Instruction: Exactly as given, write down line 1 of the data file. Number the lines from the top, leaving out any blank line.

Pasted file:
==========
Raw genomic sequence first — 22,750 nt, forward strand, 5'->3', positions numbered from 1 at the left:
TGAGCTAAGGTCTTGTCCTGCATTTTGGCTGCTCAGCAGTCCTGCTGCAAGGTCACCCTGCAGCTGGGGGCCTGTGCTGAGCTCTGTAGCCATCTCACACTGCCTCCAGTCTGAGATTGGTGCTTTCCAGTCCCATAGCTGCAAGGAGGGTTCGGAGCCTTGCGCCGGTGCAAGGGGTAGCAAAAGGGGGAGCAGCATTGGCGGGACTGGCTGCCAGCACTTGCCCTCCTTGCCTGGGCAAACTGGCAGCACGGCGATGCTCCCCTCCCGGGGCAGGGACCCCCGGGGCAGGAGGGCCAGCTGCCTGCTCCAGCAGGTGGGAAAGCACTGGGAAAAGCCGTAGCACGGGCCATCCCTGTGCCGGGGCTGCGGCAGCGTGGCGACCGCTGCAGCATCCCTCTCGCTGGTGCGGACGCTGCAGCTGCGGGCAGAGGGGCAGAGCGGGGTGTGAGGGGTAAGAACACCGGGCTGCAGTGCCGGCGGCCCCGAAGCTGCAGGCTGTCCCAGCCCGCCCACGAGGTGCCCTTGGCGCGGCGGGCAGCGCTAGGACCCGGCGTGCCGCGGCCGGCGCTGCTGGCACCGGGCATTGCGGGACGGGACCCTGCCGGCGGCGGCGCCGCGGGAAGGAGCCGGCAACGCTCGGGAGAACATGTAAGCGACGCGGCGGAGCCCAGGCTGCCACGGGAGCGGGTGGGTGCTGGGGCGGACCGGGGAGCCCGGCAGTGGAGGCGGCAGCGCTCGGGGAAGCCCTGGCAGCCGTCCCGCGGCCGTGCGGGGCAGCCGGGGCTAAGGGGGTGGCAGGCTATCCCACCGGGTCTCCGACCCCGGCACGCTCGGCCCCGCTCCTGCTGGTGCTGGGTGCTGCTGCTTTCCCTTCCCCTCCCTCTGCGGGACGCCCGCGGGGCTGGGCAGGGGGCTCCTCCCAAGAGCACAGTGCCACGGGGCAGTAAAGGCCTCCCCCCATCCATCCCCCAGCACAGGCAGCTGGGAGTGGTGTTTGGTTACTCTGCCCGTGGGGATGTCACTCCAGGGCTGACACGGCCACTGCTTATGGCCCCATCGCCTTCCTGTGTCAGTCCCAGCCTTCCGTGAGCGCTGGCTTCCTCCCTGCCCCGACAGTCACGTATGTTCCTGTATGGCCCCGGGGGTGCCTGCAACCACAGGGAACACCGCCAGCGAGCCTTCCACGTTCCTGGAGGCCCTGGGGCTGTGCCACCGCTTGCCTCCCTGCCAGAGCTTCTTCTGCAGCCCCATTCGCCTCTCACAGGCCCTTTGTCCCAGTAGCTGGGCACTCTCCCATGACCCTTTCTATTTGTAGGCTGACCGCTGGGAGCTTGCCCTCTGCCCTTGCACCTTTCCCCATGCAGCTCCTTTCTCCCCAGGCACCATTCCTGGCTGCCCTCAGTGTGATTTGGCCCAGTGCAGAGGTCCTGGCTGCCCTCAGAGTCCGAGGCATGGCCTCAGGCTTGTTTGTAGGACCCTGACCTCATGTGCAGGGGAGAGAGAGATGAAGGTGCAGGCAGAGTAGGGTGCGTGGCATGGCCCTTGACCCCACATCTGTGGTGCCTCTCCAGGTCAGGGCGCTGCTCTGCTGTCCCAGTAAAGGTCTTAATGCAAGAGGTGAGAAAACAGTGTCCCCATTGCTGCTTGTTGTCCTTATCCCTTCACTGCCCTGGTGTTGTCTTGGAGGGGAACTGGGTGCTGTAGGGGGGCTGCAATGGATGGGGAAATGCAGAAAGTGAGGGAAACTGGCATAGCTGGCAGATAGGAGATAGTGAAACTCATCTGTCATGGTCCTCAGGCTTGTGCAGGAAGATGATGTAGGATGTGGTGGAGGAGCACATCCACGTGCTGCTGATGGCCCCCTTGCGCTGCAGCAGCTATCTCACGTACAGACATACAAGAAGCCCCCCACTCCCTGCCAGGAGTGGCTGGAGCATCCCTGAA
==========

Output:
Raw genomic sequence first — 22,750 nt, forward strand, 5'->3', positions numbered from 1 at the left: